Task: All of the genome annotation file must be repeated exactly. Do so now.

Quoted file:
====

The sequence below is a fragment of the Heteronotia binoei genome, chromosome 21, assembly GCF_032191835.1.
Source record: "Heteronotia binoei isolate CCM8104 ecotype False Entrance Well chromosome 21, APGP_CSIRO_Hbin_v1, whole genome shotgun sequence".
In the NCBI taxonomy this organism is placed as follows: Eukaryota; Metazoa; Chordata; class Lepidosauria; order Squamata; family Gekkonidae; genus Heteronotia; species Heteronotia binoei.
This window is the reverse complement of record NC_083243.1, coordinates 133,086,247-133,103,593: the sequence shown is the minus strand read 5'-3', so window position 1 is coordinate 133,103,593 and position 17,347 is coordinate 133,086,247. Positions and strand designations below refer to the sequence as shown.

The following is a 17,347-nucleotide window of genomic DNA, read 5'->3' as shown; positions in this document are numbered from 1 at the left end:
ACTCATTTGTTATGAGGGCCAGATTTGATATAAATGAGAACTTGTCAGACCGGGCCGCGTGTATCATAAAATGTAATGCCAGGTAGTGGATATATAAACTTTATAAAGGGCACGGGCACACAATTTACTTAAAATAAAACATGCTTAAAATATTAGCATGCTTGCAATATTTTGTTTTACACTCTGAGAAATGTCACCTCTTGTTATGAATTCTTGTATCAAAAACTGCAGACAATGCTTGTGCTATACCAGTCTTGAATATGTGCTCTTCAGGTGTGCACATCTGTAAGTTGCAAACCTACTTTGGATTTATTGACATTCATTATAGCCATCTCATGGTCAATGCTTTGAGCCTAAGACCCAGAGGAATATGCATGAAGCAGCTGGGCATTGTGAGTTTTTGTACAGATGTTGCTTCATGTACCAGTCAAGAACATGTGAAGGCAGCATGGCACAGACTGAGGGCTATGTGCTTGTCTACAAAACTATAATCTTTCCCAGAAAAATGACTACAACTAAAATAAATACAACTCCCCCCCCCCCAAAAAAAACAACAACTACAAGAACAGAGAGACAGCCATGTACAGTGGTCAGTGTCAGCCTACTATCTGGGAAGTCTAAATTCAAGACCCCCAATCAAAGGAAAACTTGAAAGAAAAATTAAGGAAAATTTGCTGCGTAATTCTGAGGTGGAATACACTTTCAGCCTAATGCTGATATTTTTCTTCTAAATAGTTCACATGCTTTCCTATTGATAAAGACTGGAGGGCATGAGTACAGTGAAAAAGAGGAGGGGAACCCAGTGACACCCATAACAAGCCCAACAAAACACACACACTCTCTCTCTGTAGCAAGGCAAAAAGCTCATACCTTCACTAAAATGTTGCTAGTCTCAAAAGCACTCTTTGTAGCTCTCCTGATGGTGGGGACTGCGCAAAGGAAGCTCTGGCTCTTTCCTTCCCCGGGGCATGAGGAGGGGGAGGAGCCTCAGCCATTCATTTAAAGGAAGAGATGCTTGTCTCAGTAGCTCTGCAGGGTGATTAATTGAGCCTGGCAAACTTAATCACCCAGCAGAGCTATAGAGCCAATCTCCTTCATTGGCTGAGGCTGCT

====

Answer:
The sequence below is a fragment of the Heteronotia binoei genome, chromosome 21, assembly GCF_032191835.1.
Source record: "Heteronotia binoei isolate CCM8104 ecotype False Entrance Well chromosome 21, APGP_CSIRO_Hbin_v1, whole genome shotgun sequence".
In the NCBI taxonomy this organism is placed as follows: Eukaryota; Metazoa; Chordata; class Lepidosauria; order Squamata; family Gekkonidae; genus Heteronotia; species Heteronotia binoei.
This window is the reverse complement of record NC_083243.1, coordinates 133,086,247-133,103,593: the sequence shown is the minus strand read 5'-3', so window position 1 is coordinate 133,103,593 and position 17,347 is coordinate 133,086,247. Positions and strand designations below refer to the sequence as shown.

The following is a 17,347-nucleotide window of genomic DNA, read 5'->3' as shown; positions in this document are numbered from 1 at the left end:
ACTCATTTGTTATGAGGGCCAGATTTGATATAAATGAGAACTTGTCAGACCGGGCCGCGTGTATCATAAAATGTAATGCCAGGTAGTGGATATATAAACTTTATAAAGGGCACGGGCACACAATTTACTTAAAATAAAACATGCTTAAAATATTAGCATGCTTGCAATATTTTGTTTTACACTCTGAGAAATGTCACCTCTTGTTATGAATTCTTGTATCAAAAACTGCAGACAATGCTTGTGCTATACCAGTCTTGAATATGTGCTCTTCAGGTGTGCACATCTGTAAGTTGCAAACCTACTTTGGATTTATTGACATTCATTATAGCCATCTCATGGTCAATGCTTTGAGCCTAAGACCCAGAGGAATATGCATGAAGCAGCTGGGCATTGTGAGTTTTTGTACAGATGTTGCTTCATGTACCAGTCAAGAACATGTGAAGGCAGCATGGCACAGACTGAGGGCTATGTGCTTGTCTACAAAACTATAATCTTTCCCAGAAAAATGACTACAACTAAAATAAATACAACTCCCCCCCCCCCAAAAAAAACAACAACTACAAGAACAGAGAGACAGCCATGTACAGTGGTCAGTGTCAGCCTACTATCTGGGAAGTCTAAATTCAAGACCCCCAATCAAAGGAAAACTTGAAAGAAAAATTAAGGAAAATTTGCTGCGTAATTCTGAGGTGGAATACACTTTCAGCCTAATGCTGATATTTTTCTTCTAAATAGTTCACATGCTTTCCTATTGATAAAGACTGGAGGGCATGAGTACAGTGAAAAAGAGGAGGGGAACCCAGTGACACCCATAACAAGCCCAACAAAACACACACACTCTCTCTCTGTAGCAAGGCAAAAAGCTCATACCTTCACTAAAATGTTGCTAGTCTCAAAAGCACTCTTTGTAGCTCTCCTGATGGTGGGGACTGCGCAAAGGAAGCTCTGGCTCTTTCCTTCCCCGGGGCATGAGGAGGGGGAGGAGCCTCAGCCATTCATTTAAAGGAAGAGATGCTTGTCTCAGTAGCTCTGCAGGGTGATTAATTGAGCCTGGCAAACTTAATCACCCAGCAGAGCTATAGAGCCAATCTCCTTCATTGGCTGAGGCTGCT